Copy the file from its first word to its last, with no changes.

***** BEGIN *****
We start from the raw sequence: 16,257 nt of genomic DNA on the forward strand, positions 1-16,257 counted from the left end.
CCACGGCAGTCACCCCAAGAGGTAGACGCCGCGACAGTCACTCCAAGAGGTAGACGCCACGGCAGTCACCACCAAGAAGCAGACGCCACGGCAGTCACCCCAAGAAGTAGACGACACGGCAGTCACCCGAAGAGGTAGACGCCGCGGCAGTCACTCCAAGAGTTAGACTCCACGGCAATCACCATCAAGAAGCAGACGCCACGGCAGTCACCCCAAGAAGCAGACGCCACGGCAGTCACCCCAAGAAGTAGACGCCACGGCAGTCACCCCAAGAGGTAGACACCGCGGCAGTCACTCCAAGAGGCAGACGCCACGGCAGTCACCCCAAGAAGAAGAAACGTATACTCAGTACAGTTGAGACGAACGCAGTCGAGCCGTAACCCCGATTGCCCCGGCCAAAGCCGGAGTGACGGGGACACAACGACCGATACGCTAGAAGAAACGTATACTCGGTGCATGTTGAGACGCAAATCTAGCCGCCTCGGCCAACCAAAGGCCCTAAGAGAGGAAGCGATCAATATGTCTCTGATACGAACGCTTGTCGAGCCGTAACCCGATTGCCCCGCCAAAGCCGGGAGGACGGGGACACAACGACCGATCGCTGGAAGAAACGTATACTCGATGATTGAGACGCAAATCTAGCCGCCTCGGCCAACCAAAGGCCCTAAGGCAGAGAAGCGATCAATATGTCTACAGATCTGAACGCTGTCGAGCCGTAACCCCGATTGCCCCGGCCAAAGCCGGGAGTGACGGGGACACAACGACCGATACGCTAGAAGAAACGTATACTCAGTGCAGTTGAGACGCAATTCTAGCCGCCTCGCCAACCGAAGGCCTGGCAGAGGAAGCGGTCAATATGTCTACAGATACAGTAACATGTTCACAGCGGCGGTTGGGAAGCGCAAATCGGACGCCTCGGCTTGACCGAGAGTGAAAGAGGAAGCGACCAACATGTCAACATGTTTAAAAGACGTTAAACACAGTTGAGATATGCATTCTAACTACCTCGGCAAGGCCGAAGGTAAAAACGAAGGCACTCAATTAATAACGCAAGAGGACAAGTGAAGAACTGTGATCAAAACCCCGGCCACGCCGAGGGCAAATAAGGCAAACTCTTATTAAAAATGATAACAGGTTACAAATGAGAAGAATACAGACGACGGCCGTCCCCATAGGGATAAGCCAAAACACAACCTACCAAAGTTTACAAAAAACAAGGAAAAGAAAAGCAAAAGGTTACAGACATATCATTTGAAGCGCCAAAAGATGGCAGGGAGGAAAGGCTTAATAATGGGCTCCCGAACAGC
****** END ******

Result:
We start from the raw sequence: 16,257 nt of genomic DNA on the forward strand, positions 1-16,257 counted from the left end.
CCACGGCAGTCACCCCAAGAGGTAGACGCCGCGACAGTCACTCCAAGAGGTAGACGCCACGGCAGTCACCACCAAGAAGCAGACGCCACGGCAGTCACCCCAAGAAGTAGACGACACGGCAGTCACCCGAAGAGGTAGACGCCGCGGCAGTCACTCCAAGAGTTAGACTCCACGGCAATCACCATCAAGAAGCAGACGCCACGGCAGTCACCCCAAGAAGCAGACGCCACGGCAGTCACCCCAAGAAGTAGACGCCACGGCAGTCACCCCAAGAGGTAGACACCGCGGCAGTCACTCCAAGAGGCAGACGCCACGGCAGTCACCCCAAGAAGAAGAAACGTATACTCAGTACAGTTGAGACGAACGCAGTCGAGCCGTAACCCCGATTGCCCCGGCCAAAGCCGGAGTGACGGGGACACAACGACCGATACGCTAGAAGAAACGTATACTCGGTGCATGTTGAGACGCAAATCTAGCCGCCTCGGCCAACCAAAGGCCCTAAGAGAGGAAGCGATCAATATGTCTCTGATACGAACGCTTGTCGAGCCGTAACCCGATTGCCCCGCCAAAGCCGGGAGGACGGGGACACAACGACCGATCGCTGGAAGAAACGTATACTCGATGATTGAGACGCAAATCTAGCCGCCTCGGCCAACCAAAGGCCCTAAGGCAGAGAAGCGATCAATATGTCTACAGATCTGAACGCTGTCGAGCCGTAACCCCGATTGCCCCGGCCAAAGCCGGGAGTGACGGGGACACAACGACCGATACGCTAGAAGAAACGTATACTCAGTGCAGTTGAGACGCAATTCTAGCCGCCTCGCCAACCGAAGGCCTGGCAGAGGAAGCGGTCAATATGTCTACAGATACAGTAACATGTTCACAGCGGCGGTTGGGAAGCGCAAATCGGACGCCTCGGCTTGACCGAGAGTGAAAGAGGAAGCGACCAACATGTCAACATGTTTAAAAGACGTTAAACACAGTTGAGATATGCATTCTAACTACCTCGGCAAGGCCGAAGGTAAAAACGAAGGCACTCAATTAATAACGCAAGAGGACAAGTGAAGAACTGTGATCAAAACCCCGGCCACGCCGAGGGCAAATAAGGCAAACTCTTATTAAAAATGATAACAGGTTACAAATGAGAAGAATACAGACGACGGCCGTCCCCATAGGGATAAGCCAAAACACAACCTACCAAAGTTTACAAAAAACAAGGAAAAGAAAAGCAAAAGGTTACAGACATATCATTTGAAGCGCCAAAAGATGGCAGGGAGGAAAGGCTTAATAATGGGCTCCCGAACAGC